Supreme Court strikes down electoral bonds scheme

The five-judge bench of the Supreme Court headed by CJI DY Chandrachud has struck down the controversial electoral bonds scheme brought by Modi govt and ruled that information about funding of political parties is essential for effective exercise of the choice of voting, writes Mudit Mathur

In a historic judgment, the Constitution Bench of five Supreme Court judges has struck down controversial electoral bonds scheme brought by Narendra Modi government, for being violative of the Article 19(1)(a) of the Constitution of India. Information about funding of political parties is essential for the effective exercise of the choice of voting, it ruled.

The Apex Court pronounced a unanimous decision, with Chief Justice DY Chandrachud delivering the lead judgment with justices BR Gavai, JB Pardiwala and Manoj Misra while Justice Sanjiv Khanna penned a concurring judgement with a slightly different reasoning.

While directing the State Bank of India to stop issuing electoral bonds, it further directed the SBI to issue details of the political parties which received electoral bonds and all the particulars received and submit them to ECI by March 6. The SBI shall furnish bonds, purchase details with date of purchase, name of purchaser and denomination. The SBI shall also submit details of parties who received contributions through Electoral Bonds. The bank should disclose details of each bond encashed. By March 13, ECI shall publish this information on its official website. Electoral Bonds, which are not encashed by political parties, shall be returned and refunded to purchasers, the bench ruled.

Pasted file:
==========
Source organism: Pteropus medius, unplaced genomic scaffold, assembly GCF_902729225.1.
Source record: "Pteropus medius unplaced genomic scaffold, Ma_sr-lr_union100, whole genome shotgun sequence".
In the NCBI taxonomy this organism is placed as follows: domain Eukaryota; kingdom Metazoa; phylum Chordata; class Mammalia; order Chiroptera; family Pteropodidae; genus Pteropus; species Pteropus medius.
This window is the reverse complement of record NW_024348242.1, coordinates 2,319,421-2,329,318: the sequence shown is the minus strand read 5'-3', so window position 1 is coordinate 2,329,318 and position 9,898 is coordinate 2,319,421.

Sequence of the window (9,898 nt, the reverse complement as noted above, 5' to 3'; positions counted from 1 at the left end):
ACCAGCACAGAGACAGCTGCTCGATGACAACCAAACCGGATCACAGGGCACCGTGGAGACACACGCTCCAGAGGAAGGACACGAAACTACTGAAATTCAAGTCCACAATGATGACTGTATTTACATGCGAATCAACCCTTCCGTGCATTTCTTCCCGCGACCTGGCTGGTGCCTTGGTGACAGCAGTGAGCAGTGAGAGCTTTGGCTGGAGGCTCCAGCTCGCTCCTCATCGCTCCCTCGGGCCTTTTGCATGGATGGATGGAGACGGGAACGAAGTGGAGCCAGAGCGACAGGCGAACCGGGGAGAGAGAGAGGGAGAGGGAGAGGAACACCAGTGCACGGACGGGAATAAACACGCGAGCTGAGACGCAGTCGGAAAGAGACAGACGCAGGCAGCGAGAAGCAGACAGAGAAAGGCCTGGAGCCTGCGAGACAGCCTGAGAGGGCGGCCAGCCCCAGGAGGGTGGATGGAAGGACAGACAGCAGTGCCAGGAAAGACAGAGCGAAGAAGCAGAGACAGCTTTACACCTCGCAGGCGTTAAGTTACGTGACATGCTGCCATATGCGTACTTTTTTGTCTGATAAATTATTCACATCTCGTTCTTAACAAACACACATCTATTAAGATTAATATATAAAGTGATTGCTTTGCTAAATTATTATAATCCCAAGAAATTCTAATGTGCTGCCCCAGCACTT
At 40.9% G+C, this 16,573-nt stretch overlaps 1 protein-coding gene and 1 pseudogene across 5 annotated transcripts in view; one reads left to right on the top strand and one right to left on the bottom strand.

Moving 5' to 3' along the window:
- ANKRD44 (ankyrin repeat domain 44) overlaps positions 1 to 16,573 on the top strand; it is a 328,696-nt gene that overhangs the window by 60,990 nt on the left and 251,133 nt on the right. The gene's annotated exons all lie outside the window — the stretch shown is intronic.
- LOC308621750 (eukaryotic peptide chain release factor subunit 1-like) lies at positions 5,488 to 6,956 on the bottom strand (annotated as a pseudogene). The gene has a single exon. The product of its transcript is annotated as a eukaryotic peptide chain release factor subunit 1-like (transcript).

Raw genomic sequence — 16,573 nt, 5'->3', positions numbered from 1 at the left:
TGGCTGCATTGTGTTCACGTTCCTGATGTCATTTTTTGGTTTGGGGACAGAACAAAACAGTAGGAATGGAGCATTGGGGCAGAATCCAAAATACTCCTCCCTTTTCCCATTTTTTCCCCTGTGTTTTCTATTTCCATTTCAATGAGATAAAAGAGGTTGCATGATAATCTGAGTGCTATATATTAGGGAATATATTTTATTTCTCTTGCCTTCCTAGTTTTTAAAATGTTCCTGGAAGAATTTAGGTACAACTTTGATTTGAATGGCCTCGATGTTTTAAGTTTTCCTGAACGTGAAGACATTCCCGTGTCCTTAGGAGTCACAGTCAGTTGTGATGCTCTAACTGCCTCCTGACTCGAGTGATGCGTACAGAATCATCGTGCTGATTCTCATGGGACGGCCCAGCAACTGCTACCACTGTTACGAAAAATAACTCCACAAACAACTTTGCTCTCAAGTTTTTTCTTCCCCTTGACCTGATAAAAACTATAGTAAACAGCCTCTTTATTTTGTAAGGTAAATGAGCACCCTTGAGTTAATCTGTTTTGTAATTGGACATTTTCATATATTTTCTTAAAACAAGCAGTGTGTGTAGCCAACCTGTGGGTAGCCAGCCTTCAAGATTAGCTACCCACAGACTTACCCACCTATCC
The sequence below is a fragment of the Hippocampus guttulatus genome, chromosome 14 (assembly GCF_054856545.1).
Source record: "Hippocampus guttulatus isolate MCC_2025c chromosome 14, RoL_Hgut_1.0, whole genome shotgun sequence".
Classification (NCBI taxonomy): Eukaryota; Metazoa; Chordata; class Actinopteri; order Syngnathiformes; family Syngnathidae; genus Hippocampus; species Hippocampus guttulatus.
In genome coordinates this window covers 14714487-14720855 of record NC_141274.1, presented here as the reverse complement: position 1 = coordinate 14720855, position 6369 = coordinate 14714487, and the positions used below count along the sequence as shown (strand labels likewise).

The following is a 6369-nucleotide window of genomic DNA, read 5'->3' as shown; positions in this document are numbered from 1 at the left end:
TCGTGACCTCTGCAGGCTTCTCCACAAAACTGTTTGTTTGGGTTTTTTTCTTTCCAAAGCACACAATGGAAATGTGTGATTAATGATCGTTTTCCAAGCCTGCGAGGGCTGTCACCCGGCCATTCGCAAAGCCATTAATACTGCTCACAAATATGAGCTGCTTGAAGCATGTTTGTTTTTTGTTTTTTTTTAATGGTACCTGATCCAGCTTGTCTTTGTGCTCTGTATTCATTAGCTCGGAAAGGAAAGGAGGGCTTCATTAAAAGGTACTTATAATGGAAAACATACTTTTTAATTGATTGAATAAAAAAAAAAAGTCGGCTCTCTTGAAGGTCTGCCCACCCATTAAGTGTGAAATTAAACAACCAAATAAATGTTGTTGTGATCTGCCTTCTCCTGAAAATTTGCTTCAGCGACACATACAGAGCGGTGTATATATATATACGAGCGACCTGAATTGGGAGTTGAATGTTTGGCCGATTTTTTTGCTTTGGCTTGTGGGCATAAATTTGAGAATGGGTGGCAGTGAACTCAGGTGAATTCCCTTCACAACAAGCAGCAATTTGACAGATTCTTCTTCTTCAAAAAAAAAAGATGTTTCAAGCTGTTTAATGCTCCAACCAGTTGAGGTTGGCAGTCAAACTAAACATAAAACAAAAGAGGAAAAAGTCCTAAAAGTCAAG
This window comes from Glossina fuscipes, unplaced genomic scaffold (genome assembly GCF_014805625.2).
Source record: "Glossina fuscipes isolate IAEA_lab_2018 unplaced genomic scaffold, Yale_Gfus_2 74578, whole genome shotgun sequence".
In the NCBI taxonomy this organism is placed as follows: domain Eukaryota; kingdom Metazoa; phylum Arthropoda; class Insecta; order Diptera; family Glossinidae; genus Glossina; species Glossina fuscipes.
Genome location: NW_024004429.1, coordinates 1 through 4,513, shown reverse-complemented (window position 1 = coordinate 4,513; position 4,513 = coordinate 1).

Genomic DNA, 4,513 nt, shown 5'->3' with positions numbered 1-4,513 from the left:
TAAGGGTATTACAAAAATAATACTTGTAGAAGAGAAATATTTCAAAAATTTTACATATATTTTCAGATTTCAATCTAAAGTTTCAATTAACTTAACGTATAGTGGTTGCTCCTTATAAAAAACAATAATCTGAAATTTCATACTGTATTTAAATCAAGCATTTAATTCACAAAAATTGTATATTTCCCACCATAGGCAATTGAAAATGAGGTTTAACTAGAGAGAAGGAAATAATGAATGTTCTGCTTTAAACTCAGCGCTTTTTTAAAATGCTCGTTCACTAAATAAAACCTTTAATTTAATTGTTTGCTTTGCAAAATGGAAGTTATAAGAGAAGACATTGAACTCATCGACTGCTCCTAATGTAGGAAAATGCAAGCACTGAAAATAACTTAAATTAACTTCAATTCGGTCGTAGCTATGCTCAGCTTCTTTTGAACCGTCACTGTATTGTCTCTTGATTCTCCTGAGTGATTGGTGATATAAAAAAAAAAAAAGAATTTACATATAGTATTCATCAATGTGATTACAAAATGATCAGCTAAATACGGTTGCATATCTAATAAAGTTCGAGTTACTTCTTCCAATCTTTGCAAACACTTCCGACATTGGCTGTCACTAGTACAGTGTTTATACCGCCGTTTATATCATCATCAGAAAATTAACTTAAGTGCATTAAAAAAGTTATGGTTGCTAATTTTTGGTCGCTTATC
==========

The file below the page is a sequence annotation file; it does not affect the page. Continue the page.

Congress leader Jaya Thakur, the Communist Party of India (Marxist), and the non-governmental Association for Democratic Reforms have challenged the Electoral Bond scheme through Finance Act, 2017 before the apex court on the ground that they have opened doors to unlimited, unchecked funding of political parties. The petitions also raised the issue that the Finance Act could not have been passed as a Money Bill.

The Modi government has introduced Electoral bonds scheme through the Finance Act, 2017, which, in turn, amended three other statutes – the RBI Act, the Income Tax Act and the Representation of People Act – to enable the introduction of such bonds. The court held amendment to Section 29(1)(c) of RPA and IT Act amendment is declared to be unconstitutional. The amendments to the Companies Act are unconstitutional. It noted that the infringement to the right to information is not justified with the stated purpose of curbing black money.

The electoral bonds scheme allows donors to anonymously send funds to a political party after buying bearer bonds from the State Bank of India (SBI). Through it, companies and individuals in India can make anonymous donations to political party. Rs 16,518 crore worth of electoral bonds were sold from 2018 to the start of 2024, the government recently informed Parliament. It was revealed under Right to Information Act that from January 2 to January 11, 2024 the Electoral bonds worth more than Rs 570 crores have been sold in the latest phase of the sale.